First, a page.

Posted on 19 February 2013 by noelskitchen
This year, as our family decides to live more frugal, we decided on kicking it up a notch in our composting. We’re looking forward to a bigger and better family garden this year and that’s going to require us to pay more attention to the soil we grow our foods in. All those wasted food scraps that didn’t go to the chickens, will be re-purposed as wonderful organic compost. I’ll also be a little curious on how much less garbage we put out (it’s usually a lot) and how much more recycling we have each week.
Right now, I’m re-purposing an old Folgers coffee canister placed on our kitchen counter to save our kitchen scraps. When it’s full, we’ll take it to the garden. To keep it fresh smelling without all those nasty odors, I’m using my baking soda shaker to sprinkle in every once in a while to balance the chemicals and reduce odor.
Here’s a list of what kitchen scraps we’ll be saving for composting:
- Peels and rinds from fruits and vegetables
- Coffee grounds (we don’t have paper filters but you could compost those too)
- Tea bags and tea grounds
- Paper towels, paper napkins, brown paper grocery bags (use these all the time in the garden to keep weeds away)
- Cardboard boxes
- Egg shells and egg cartons (not the Styrofoam ones)
- Stale bread
- Potato peels
- Old newspapers
Just throw all of your scraps into your kitchen counter top compost bin, coffee canister or bucket and empty into the compost pile once it is full. Just make sure to “stir” your kitchen compost frequently while it “cooks” to give it a little air–you can also add a little dirt/soil from the garden to the mix to speed up the process and minimize smell.
Saving those kitchen scraps is just another way our family is living more frugal these days. How about you? Is your family saving kitchen scraps for compost?
Posted on 17 February 2013 by noelskitchen
So far my grocery budget has worked well. I haven’t had to run to the grocery store for anything yet but I noticed we were running low on milk. When we had our second fridge/freezer in the garage, I was able to purchase milk and store half gallons in the freezer. Since that fridge/freezer broke down and it wasn’t worth the money to fix, I’ve been just using the one in the house. So when it comes to buying milk, I’m down to just buying two gallons.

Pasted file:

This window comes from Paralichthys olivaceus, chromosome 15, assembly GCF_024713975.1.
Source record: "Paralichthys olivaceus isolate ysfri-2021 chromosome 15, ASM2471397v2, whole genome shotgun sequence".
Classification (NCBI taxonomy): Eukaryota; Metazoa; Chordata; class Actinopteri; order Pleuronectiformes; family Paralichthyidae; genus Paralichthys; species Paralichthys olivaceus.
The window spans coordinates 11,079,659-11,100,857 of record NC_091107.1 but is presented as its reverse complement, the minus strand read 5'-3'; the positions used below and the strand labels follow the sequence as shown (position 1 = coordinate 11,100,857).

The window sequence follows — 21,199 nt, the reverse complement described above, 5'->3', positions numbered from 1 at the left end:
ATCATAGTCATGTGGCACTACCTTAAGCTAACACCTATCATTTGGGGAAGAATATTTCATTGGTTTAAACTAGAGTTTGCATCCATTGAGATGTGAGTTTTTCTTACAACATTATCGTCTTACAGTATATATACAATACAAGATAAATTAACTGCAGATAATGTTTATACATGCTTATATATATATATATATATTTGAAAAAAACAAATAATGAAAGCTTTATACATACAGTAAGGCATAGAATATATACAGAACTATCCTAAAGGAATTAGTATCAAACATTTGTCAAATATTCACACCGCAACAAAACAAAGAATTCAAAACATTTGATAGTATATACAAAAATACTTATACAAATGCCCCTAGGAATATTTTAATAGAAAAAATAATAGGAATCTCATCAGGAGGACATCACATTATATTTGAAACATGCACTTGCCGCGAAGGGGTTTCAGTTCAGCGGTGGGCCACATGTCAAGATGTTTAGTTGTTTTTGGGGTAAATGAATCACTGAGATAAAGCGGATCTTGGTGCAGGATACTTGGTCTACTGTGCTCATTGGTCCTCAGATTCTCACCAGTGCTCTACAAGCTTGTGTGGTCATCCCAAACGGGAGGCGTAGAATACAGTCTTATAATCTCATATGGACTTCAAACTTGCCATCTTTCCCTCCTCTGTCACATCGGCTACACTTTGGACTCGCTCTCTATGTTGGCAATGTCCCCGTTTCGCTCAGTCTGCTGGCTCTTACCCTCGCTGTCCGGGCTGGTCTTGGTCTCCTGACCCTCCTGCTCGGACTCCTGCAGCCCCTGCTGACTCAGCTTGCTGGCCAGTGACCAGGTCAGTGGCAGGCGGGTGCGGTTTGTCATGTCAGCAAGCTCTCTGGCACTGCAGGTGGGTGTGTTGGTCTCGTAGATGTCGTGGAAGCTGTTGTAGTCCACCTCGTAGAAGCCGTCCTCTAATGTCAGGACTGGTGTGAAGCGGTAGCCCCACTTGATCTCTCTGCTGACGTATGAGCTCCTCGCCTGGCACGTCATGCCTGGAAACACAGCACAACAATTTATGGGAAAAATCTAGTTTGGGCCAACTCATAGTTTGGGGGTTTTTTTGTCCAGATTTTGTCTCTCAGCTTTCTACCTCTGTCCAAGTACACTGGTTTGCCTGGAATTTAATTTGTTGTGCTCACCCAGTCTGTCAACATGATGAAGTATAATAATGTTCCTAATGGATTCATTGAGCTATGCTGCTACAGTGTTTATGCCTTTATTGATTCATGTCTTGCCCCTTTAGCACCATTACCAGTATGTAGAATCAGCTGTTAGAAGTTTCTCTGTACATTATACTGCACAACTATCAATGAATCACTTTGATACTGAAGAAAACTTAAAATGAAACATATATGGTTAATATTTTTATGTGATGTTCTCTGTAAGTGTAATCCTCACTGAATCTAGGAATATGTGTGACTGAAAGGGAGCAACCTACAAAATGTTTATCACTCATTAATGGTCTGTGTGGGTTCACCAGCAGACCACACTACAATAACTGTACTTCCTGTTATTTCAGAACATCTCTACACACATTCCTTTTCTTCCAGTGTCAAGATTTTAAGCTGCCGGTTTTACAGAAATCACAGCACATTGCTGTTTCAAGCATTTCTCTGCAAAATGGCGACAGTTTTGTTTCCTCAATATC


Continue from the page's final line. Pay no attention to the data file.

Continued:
So with just a little bit of milk left in the fridge, I decided to give powdered milk another try. I tried it before with just straight powdered milk and couldn’t fool my kids and had to use it just for cooking with because they wouldn’t drink it. This time, I’m trying a mixture of 1/2 powdered milk and 1/2 real milk to see if they notice. So what do you think the odds are of them noticing the 50/50 mixture?
Clearly, I won’t tell my kids about this little experiment. So after I mixed the 2% milk with the powdered milk, I used a permanent marker and put a black dot on the milk jug and placed it into the fridge to get cold.
I’ll let you know later in the week how my experiment goes. Hopefully, they won’t notice the difference and this will be an ongoing way to frugally save on our grocery budget.
Does your family drink powdered milk? Do they like it or not like it?
Tags: Baking Soda, DIY, Frugal Living, Green Living, Handy How To's, Make It At Home
Posted on 12 February 2013 by noelskitchen
I no longer use those harsh chemicals to clean my home. I’ve become quite the green living guru when it comes to the cleaning products I now use in my household. First, I started making my own laundry soap and then I started using easy to use homemade cleaning products that are right in my pantry.
Baking Soda: Good for Cleaning and Economical
Baking soda is my frugal handy household helper and something that I always have on hand in the pantry and I use it quite frequently around my house especially in the kitchen. It’s inexpensive and it has no harsh odor smell when cleaning. Shake a little bit in a pot for soaking overnight, use as a mild abrasive to scrub my kitchen sink or as a deodorizer for my kitchen compost bucket that’s sitting on the counter. Open up a small box in your fridge and freezer and it keeps those nasty odors away. I use it on all my cutting boards with a little bit of water and lemon juice so my board always stays nice, fresh and clean.
How To Make A Baking Soda Shaker